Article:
“The play touches on illusion and self-realization as the characters slowly drive themselves crazy,” said Figueroa, who is making her directorial debut. “It was interesting to break down the essence of the characters through their words and actions. I think audiences will be drawn in and think about how, in a much softer sense, he might relate to one or more of the characters in the production. “

“Stetson’s theater arts students are starting to get back into the mix after not having had the opportunity to participate in traditional theater for almost two years,” Figueroa added. “It was an honor and exciting to have this chance to work with my classmates in this collaborative production.”

To throw: Joseph Dallas (Joseph Garcin), Hope Brown (Inéz Serrano), Liza Tananbaum (Estelle Rigault) and Maya Evans (The Valet)

Or: Second Stage Theater at the Museum of Art – DeLand, 600 N. Woodland Blvd., DeLand, 32720 (adjacent to the DeLand campus)

When: Thursday-Saturday Nov. 18, 19 and 20 at 8 p.m. Sunday November 21 at 3 p.m.

Entrance and parking: To free

Tickets, reservations and more information: 386-822-8700


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UND’s Theater Arts Department Stages Oscar Wilde’s Crazy Comedy, “The Importance of Being Sincere” https://theatreuaf.org/unds-theater-arts-department-stages-oscar-wildes-crazy-comedy-the-importance-of-being-sincere/ https://theatreuaf.org/unds-theater-arts-department-stages-oscar-wildes-crazy-comedy-the-importance-of-being-sincere/#respond Thu, 11 Nov 2021 22:00:00 +0000 https://theatreuaf.org/unds-theater-arts-department-stages-oscar-wildes-crazy-comedy-the-importance-of-being-sincere/ The play, directed by Kathleen McLennan, premiered Thursday, November 11. Performances continue at 7:30 p.m. on Friday and Saturday November 12 and 13, and from November 18 to 22. Masks are mandatory at the Burtness Theater. Tickets, $ 20 for general admission and $ 10 for students, are available online at https://burtness.und.edu/ or by calling […]]]>

The play, directed by Kathleen McLennan, premiered Thursday, November 11. Performances continue at 7:30 p.m. on Friday and Saturday November 12 and 13, and from November 18 to 22. Masks are mandatory at the Burtness Theater.

Tickets, $ 20 for general admission and $ 10 for students, are available online at https://burtness.und.edu/ or by calling (701) 777-2587.

“The Importance of Being Consistent,” a world-class witty comedy, is Wilde’s most acclaimed comedy.

Brad Reissig, associate chair of the theater arts department, said he and his colleagues chose this play because after a year and a half of fighting COVID, they wanted to produce a play that “our audience, our students and our teachers might laugh. and with.”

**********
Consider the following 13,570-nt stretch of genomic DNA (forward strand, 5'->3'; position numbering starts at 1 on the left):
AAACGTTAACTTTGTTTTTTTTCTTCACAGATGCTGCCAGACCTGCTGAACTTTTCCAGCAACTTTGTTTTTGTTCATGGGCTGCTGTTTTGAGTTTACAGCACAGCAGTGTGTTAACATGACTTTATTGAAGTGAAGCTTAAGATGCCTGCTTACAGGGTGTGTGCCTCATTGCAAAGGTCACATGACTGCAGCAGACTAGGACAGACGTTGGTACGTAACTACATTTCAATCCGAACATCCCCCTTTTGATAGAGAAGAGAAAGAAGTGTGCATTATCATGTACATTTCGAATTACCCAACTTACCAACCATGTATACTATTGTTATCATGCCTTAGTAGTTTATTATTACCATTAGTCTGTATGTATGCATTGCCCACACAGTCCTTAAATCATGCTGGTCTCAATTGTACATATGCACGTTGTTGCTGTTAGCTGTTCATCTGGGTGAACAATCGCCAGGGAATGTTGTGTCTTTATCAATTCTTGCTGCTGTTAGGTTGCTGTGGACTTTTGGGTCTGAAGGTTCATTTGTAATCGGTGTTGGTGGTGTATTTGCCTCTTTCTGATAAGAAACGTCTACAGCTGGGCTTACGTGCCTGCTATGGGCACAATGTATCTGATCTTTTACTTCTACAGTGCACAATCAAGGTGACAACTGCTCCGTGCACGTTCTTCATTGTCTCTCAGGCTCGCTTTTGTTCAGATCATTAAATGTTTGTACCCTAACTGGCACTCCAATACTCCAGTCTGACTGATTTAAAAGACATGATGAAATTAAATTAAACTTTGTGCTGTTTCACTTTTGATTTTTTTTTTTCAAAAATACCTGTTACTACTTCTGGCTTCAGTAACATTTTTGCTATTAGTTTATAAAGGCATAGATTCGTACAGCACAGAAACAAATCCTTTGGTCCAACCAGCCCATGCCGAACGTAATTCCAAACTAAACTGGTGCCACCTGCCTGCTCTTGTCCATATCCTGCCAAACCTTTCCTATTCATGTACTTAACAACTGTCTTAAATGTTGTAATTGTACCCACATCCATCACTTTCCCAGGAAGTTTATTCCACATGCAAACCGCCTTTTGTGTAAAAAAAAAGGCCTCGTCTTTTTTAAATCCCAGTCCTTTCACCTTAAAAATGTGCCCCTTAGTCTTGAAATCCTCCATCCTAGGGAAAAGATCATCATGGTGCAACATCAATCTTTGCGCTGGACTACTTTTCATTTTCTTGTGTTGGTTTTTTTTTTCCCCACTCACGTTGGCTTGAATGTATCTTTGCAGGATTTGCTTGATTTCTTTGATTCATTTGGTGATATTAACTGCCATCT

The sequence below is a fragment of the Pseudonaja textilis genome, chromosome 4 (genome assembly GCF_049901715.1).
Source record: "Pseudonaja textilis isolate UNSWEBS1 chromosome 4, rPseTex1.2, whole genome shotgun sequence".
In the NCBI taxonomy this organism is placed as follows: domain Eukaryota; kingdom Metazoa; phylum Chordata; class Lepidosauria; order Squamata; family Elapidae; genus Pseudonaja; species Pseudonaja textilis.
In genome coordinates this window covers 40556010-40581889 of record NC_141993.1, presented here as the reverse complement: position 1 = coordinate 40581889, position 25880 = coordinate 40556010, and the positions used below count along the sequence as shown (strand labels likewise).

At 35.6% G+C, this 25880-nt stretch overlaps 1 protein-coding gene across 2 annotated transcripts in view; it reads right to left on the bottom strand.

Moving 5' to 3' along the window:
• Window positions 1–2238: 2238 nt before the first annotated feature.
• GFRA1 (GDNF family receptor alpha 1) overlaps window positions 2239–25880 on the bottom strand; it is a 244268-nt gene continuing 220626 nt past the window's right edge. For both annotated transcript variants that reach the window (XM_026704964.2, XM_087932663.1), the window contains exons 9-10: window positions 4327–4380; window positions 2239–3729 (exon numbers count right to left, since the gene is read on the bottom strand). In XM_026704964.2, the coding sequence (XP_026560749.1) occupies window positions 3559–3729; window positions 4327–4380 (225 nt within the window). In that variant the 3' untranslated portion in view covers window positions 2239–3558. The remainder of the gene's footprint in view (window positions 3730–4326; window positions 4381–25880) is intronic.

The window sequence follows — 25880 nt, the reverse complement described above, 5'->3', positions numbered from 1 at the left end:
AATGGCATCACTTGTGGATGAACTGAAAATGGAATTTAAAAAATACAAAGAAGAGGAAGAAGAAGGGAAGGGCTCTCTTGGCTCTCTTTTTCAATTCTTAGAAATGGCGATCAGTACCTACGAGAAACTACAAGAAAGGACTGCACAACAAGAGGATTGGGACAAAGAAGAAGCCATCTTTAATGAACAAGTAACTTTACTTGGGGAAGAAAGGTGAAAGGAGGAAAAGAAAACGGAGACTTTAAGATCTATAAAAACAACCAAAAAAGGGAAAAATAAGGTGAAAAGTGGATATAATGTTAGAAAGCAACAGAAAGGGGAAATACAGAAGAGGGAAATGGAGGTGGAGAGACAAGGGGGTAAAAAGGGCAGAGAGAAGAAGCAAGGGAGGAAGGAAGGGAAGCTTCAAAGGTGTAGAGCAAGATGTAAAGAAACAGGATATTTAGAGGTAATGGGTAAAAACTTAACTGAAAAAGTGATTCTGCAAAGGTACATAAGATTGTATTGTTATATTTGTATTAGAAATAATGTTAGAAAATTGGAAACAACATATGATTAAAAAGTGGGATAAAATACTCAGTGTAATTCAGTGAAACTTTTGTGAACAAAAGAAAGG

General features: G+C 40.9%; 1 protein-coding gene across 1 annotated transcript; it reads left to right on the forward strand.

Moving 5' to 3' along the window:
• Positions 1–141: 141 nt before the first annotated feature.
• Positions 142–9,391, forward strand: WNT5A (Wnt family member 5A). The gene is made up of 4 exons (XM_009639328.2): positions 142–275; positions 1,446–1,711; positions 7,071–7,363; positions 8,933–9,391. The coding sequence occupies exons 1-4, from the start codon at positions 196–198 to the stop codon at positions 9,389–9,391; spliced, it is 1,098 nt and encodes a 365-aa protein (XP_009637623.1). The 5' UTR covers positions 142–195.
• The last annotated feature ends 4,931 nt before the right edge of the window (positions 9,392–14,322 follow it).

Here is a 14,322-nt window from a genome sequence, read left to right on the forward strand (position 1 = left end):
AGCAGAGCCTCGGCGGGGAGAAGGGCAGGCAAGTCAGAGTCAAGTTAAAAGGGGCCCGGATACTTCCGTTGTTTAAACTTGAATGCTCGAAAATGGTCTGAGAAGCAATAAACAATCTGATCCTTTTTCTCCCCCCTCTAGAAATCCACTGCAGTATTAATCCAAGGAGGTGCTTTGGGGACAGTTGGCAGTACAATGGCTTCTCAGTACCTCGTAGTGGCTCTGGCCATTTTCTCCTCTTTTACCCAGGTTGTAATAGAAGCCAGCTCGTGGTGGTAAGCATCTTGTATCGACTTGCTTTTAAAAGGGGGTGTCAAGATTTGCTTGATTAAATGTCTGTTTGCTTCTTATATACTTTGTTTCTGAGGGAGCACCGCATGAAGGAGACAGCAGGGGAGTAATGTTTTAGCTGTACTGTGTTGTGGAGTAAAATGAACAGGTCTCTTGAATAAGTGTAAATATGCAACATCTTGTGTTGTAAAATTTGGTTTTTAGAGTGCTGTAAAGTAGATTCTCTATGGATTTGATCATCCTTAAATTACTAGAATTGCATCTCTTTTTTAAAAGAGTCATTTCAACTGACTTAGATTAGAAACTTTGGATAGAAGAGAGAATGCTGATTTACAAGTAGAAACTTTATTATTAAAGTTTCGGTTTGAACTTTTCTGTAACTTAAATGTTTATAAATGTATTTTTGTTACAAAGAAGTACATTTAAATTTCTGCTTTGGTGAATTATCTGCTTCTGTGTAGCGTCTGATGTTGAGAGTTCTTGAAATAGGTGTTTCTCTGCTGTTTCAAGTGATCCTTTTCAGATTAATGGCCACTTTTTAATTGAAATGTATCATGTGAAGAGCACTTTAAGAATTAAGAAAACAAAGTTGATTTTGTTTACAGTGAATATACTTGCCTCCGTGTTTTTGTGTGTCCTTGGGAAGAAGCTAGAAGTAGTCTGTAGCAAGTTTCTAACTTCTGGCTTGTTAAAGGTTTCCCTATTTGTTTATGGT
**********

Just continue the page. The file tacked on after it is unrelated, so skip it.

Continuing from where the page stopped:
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It also presents a valuable learning opportunity for theater arts students.

Kyle Mason (left) and Robert Cooper, play two singles who created alternate lives, using the name Ernest, to break away from their daily lives in Oscar Wilde's comedy, "The importance of being serious." Performances will take place November 11-13 and 18-20 at the Burtness Theater.  (Photo submitted)

Kyle Mason (left) and Robert Cooper, play two singles who created alternate lives, using the name Ernest, to break away from their daily lives in Oscar Wilde’s comedy, “The Importance of Being Steadfast” . Performances will take place November 11-13 and 18-20 at the Burtness Theater. (Photo submitted)

“It’s a beautifully written show that provides so many showcase opportunities for artists and designers to really show off their talents,” Reissig said. “And it’s a classic comedy that’s a different style than what our students have done before.

“We believe the audience will enjoy an evening of pure comedy and delight,” he said. “Something to enjoy for a few hours and leave the outside world behind. ”

The play centers on the story of two single people who create alternate lives, using Ernest’s name to break away from their daily existence. They attempt to win the hearts of two women who conveniently claim to love only men named Ernest.

Confusion and comedy ensue as the singles struggle to keep up with their ever-growing stories and become tangled up in a laughable mishap.

“The Importance of Being Consistent”, with its quick wit and quirky characters, continued to delight audiences for more than a century after its London premiere in 1895. Since then, it has been a mainstay on stages around the world. whole.

Emily Wirkus, as Lady Bracknell, and Robert Cooper, as Algernon, are caught in the confusion and comedy that ensue as two singles struggle to keep their stories straight in Oscar Wilde's comedy , "The importance of being serious," November 11-13 and 18-20 at the UND Burtness Theater.  (Photo submitted)